Feds charge Japanese Yakuza leader with nuclear materials trafficking

Feds charge Japanese Yakuza leader with nuclear materials trafficking

The DOJ alleges that a high-ranking Yakuza member, Takeshi Ebisawa, was the central figure in a plot to funnel American weapons to ethnic militias in Myanmar in exchange for heroin and meth. Ebisawa is accused of drug importation, money laundering and conspiracy to purchase surface-to-air missiles.

NBC News

Federal prosecutors in New York said on Wednesday they had charged a Japanese Yakuza leader with conspiring to transport nuclear materials from Burma to other countries in the belief that it would be used by Iran to make a nuclear weapon.

Accused gangster Takeshi Ebisawa “and his associates showed samples of nuclear materials in Thailand” to an undercover U.S. Drug Enforcement Agency agent posing as a drug and arms trafficker with access to an Iranian general, prosecutors said.

“With the assistance of Thai authorities, the nuclear samples were seized and subsequently transferred to the custody of U.S. law enforcement,” the U.S. Attorney’s Office in Manhattan said in a statement announcing supplemental charges against Ebisawa and another man.

“A U.S. nuclear forensics laboratory later analyzed the samples and confirmed that the samples contained uranium and weapons-grade plutonium,” the statement said.

The indictment states that in September 2020, Ebisawa emailed the undercover DEA agent a letter on behalf of a mining company offering to sell 50 tons of uranium and thorium for $6.85 million.

U.S. Attorney Damian Williams said, “The seriousness of the conduct alleged in today’s indictment cannot be overstated.”

Williams said Ebisawa “brazenly traded” the nuclear material even though he believed it would be used to develop a nuclear weapons program.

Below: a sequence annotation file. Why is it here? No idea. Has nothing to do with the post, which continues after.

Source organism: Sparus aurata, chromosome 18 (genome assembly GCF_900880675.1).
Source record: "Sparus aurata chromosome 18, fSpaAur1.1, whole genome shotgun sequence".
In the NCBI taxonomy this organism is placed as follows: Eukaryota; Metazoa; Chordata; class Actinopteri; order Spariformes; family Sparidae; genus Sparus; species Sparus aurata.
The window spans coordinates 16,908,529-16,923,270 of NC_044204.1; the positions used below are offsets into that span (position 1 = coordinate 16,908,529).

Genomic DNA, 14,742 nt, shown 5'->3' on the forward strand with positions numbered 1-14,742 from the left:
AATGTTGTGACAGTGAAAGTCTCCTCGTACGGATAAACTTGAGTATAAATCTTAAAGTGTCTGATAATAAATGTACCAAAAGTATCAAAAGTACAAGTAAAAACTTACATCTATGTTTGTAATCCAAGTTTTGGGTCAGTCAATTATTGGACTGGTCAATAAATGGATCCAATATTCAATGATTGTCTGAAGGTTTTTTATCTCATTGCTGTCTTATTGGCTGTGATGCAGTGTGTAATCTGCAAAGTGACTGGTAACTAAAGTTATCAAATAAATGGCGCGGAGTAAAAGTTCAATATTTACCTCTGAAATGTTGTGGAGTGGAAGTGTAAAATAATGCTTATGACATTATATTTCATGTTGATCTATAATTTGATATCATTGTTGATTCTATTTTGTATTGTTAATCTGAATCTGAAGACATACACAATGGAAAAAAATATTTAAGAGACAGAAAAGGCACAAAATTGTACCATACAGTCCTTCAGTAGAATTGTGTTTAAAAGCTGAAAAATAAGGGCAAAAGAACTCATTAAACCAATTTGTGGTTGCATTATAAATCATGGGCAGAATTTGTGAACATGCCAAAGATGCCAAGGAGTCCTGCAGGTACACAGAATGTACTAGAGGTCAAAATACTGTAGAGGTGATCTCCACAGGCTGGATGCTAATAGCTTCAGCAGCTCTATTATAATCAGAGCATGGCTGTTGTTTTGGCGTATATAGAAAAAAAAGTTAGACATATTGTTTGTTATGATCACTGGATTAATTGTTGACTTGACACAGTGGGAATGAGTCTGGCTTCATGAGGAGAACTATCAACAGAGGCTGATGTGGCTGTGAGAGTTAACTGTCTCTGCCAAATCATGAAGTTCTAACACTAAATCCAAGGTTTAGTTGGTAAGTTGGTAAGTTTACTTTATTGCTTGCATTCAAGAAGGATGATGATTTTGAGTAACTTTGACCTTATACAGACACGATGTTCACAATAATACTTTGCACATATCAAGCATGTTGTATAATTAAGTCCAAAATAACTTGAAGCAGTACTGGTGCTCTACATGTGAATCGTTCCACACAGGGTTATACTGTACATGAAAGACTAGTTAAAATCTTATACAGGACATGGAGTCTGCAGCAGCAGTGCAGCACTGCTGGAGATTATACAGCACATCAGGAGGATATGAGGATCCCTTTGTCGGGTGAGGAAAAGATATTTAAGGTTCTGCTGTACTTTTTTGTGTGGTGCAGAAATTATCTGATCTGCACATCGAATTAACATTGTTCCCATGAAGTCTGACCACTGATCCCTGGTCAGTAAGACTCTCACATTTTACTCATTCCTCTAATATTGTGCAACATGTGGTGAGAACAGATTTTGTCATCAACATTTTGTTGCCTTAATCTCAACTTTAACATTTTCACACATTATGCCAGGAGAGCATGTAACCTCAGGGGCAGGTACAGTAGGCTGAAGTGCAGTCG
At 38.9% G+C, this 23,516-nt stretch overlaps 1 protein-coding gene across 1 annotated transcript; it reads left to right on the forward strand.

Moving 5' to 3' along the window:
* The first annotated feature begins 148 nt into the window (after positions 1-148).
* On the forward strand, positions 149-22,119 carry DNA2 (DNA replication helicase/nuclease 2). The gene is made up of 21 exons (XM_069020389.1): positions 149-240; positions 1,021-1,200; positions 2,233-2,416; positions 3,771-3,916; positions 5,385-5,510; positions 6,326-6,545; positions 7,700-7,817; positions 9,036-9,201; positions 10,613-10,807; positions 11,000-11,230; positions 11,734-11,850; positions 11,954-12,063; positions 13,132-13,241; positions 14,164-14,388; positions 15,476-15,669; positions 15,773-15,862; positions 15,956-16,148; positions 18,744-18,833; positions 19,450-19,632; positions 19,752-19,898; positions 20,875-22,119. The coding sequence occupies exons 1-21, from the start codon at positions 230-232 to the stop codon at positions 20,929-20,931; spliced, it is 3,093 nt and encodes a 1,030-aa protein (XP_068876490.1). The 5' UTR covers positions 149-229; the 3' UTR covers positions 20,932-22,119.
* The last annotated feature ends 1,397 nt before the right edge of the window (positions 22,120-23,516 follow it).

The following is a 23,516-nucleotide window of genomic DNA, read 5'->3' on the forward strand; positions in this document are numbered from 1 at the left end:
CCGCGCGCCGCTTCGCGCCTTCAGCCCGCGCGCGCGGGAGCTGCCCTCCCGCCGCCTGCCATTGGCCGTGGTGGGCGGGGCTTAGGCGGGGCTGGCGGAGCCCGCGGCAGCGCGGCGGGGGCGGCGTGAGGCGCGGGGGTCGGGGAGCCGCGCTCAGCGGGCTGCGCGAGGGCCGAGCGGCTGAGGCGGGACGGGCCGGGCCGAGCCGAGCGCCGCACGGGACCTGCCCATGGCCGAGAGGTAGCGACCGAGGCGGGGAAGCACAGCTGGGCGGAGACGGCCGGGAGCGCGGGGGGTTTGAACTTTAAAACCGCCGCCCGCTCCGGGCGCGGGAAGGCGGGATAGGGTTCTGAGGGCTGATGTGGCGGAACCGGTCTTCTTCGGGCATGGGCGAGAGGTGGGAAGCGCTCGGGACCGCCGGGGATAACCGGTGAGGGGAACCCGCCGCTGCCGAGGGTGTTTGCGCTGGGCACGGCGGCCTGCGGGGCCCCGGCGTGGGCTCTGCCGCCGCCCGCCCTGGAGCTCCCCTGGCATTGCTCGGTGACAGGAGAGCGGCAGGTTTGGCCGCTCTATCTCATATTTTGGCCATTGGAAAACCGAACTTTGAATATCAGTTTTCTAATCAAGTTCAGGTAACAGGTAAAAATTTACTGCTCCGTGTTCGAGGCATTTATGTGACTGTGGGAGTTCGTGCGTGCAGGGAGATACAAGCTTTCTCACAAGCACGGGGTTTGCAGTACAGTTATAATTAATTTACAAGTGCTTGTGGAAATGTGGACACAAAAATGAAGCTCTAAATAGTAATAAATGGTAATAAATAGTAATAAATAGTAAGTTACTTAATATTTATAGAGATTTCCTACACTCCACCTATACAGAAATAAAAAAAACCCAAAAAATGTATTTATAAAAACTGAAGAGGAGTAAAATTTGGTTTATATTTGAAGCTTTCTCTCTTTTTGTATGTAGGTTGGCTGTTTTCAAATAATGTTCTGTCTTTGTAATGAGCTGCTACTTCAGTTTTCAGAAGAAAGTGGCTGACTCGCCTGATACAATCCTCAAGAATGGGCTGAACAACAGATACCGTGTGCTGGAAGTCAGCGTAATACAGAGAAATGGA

The top prosecutor also said that while the Yakuza leader was trying to sell the nuclear material, he “also negotiated the purchase of deadly weapons, including surface-to-air missiles,” M60 machine guns, AK-47s and armor-piercing ammunition.

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Takeshi Ebisawa of Japan, leader of the Yakuza Transnational Organized Crime Syndicate, is said to have trafficked nuclear materials, including uranium and weapons-grade plutonium.

Source: SDNY

Ebisawa, 60, and his 61-year-old co-defendant in the case, Somphop Singhasiri, a Thai citizen, were previously charged with international drug trafficking and firearms offenses in April 2022, Williams’ office noted.

Both defendants are scheduled to be arraigned on the new charges in federal court in Manhattan on Thursday.

The Yakuza are a Japanese organized crime syndicate.

The supplementary indictment against Ebisawa and Singhasiri states that Ebisawa’s “criminal activities included large-scale drug and arms trafficking, and his international criminal network spanned, among other places, Asia, Europe and the United States.”

It also said that in early 2020, Ebisawa told another person and a confidential DEA source that he had access “to a large amount of nuclear material that he wanted to sell,” including uranium.

Ebisawa soon sent a photo of those people “showing a dark rock material with a Geiger counter used to measure radiation,” the indictment says.

Ebisawa is charged with conspiracy to traffic in international nuclear materials; trade in nuclear materials; conspiracy to import narcotics; conspiracy to acquire, transfer, and possess surface-to-air missiles; conspiracy to possess firearms, including machine guns and destructive devices; and money laundering.

He faces the maximum possible life sentence.

Singhasiri is charged with conspiracy to import narcotics and conspiracy to possess firearms, including machine guns and destructive devices. He also faces a maximum sentence of life in prison.

This is breaking news. Please check back for updates.

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2024-02-21 19:30:43